Last night while watching one of the final scenes in “Grey’s Anatomy” I lost it and started bawling, pressed pause and then immediately called the babysitter to leave her a message about how I couldn’t believe she didn’t warn me about the part where one surgeon climbs into bed with another surgeon and holds her head as she cries. Jon looked away from his laptop long enough to shake his head and say, “Why did you go and leave that message? You know she’s listening to that right now and thinking, ‘Dude, my boss is totally drunk.'”
I remember seeing the previews for this insipid medical drama and thinking, “NOT ANOTHER INSIPID MEDICAL DRAMA.” And I was right, “Grey’s Anatomy” is like “Felicity” in a hospital, overwrought and whiny to the point of being unwatchable. It beats you over the head with the notion that surgeons are just like me and you, insecure and lovable and full of adorable imperfections, that the only difference is that surgeons routinely stick their hands inside other people’s skulls and chest cavities. I’m sorry, but I have met surgeons and those people were abandoned on Earth by their alien hosts. You get the feeling when you’re around one that they’re looking at your head and assessing what size drill bit it would take to get to your frontal lobe.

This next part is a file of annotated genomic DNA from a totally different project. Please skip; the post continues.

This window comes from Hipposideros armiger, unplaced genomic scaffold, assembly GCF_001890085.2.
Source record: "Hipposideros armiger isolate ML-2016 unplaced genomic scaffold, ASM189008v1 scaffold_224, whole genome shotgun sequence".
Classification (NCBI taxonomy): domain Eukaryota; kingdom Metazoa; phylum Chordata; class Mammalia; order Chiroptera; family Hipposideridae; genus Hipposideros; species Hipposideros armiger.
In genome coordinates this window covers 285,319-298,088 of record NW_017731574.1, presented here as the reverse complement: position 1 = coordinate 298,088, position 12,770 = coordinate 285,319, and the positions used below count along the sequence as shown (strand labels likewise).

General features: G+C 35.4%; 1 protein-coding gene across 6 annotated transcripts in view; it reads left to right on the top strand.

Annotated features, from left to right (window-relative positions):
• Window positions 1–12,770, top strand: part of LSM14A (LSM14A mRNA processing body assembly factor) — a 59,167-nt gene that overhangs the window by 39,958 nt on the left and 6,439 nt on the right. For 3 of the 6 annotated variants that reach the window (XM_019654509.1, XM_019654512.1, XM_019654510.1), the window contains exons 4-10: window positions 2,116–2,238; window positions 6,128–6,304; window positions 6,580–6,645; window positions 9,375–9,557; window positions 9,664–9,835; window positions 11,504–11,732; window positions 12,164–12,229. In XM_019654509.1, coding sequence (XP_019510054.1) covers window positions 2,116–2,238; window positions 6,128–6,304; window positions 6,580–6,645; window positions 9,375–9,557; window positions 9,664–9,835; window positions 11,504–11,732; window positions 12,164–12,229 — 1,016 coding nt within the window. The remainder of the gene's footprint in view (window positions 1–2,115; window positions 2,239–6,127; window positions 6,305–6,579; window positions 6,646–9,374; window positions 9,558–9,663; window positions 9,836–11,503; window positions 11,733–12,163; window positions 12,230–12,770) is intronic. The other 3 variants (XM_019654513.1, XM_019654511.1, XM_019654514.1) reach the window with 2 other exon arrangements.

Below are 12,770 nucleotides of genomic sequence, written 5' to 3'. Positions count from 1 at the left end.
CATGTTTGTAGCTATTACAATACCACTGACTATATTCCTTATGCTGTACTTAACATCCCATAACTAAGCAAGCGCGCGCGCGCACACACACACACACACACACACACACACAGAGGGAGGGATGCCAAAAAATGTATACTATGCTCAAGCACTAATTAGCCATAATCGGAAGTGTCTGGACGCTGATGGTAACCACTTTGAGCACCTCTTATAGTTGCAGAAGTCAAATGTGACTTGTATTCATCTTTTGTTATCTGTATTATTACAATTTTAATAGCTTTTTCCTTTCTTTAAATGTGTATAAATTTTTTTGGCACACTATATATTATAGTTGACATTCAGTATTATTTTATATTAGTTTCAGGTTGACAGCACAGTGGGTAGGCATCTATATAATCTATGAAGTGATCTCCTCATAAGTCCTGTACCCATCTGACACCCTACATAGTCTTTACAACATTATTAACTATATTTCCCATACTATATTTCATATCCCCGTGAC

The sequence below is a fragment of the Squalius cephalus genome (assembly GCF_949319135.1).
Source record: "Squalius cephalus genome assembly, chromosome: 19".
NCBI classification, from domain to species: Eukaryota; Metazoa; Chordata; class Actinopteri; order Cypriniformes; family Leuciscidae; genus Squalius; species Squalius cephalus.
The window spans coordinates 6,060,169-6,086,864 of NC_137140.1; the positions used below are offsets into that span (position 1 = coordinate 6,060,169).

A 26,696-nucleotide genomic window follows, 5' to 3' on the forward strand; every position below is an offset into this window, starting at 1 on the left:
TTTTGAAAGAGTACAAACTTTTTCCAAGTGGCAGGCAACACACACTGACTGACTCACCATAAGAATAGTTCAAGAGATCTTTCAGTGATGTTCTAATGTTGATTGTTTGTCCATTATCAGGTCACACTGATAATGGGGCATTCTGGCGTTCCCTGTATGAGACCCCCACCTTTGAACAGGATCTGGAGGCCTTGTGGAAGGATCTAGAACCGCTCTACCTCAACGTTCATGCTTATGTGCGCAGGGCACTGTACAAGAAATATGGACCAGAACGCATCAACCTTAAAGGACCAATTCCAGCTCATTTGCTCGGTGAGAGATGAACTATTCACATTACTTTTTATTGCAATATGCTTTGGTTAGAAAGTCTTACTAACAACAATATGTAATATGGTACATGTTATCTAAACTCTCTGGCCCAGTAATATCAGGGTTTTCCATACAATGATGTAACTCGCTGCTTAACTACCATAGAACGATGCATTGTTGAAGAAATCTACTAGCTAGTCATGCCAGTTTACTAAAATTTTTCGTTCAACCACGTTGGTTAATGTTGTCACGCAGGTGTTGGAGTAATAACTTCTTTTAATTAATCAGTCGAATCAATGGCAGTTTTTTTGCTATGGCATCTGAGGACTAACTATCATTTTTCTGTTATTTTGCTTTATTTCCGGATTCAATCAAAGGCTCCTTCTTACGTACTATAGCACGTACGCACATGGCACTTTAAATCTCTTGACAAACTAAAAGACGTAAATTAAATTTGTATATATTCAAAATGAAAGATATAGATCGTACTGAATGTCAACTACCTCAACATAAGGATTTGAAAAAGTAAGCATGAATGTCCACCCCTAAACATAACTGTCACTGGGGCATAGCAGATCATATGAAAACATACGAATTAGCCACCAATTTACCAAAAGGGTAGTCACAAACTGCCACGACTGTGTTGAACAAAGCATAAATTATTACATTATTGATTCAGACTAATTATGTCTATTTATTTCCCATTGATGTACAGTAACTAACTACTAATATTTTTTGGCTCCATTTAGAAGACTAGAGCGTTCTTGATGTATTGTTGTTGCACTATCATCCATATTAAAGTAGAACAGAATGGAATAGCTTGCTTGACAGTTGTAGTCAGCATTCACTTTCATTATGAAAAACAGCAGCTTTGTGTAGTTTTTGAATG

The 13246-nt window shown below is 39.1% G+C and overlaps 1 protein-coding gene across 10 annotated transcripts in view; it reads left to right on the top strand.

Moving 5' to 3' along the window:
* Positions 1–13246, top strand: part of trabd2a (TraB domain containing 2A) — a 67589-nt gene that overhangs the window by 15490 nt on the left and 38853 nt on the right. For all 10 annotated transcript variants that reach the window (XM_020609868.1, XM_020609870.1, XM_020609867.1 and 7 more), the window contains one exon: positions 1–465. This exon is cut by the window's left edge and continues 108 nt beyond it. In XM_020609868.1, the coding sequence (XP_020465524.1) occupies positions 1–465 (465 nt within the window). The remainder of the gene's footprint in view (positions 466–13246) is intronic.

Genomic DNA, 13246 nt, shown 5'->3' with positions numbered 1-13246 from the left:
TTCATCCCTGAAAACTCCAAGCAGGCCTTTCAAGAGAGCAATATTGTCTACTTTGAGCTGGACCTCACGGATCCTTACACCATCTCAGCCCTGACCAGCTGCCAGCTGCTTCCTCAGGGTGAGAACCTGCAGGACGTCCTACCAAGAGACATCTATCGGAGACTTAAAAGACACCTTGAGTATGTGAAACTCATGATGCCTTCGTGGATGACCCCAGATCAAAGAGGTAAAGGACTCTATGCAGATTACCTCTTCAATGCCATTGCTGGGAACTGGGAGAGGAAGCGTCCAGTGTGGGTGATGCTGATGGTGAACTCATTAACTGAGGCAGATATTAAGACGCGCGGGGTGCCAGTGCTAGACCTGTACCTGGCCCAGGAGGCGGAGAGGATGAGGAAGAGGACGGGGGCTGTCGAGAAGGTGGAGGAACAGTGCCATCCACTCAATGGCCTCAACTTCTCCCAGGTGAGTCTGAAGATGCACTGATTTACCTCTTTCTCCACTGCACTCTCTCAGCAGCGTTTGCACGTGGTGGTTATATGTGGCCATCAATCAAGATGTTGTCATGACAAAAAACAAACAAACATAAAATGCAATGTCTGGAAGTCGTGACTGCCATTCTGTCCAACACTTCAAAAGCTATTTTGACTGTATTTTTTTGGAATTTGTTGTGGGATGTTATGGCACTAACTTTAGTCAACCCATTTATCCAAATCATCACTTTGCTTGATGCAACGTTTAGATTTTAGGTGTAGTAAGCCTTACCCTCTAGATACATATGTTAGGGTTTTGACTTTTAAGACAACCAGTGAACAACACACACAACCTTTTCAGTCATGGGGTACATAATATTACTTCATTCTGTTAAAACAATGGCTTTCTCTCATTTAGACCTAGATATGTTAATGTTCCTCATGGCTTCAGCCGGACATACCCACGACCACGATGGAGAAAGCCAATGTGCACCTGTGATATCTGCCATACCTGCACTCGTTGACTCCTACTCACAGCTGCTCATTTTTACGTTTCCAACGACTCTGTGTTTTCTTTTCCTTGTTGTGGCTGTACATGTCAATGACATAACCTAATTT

If you’re a surgeon and you’re reading this you know exactly what I’m talking about. When you’re at dinner with your non-surgeon friends you find yourself thinking, “Is this what mere mortals talk about?” and you can’t wait to get back home so you can read the new research on intracerebral aneurysms because THAT IS WHAT GETS YOU HOT. I’m not saying that there’s anything wrong with that, but normal people? Normal people want a bag of Doritos and a ball rub and they’ll roll over satisfied.
Our babysitter is the one who got me into this show, this tedious ball of bullshit that I love with every proton and electron of my temporal being. I do not want to love it, but somehow the idea of sexy surgeons with great hair is comforting, you know, just in case I need a transplant. I’ve told Jon that if I have an accident and something needs to be replaced that no one’s allowed to cut me open unless they are as succulent as Patrick Dempsey, and before they put me under please get me a lock of his hair.
The babysitter came to our house yesterday and the first words out of her mouth were, “DID YOU WATCH IT?” and since I hadn’t I took her question as proof that it wouldn’t disappoint, that it would live up to an entire week’s worth of counting down out loud. But I had no idea that the one doctor who got the other one pregnant would stop being such a stereotypical prick and climb into her hospital bed after she lost the baby AND A FALLOPIAN TUBE and wrap his arms around her so that she wouldn’t have to face that horror alone. He was human, he was like me and you, and after I played that sequence three times, pausing each time as he took her head into his hands, Jon said, “You’re starting your period tomorrow, aren’t you?”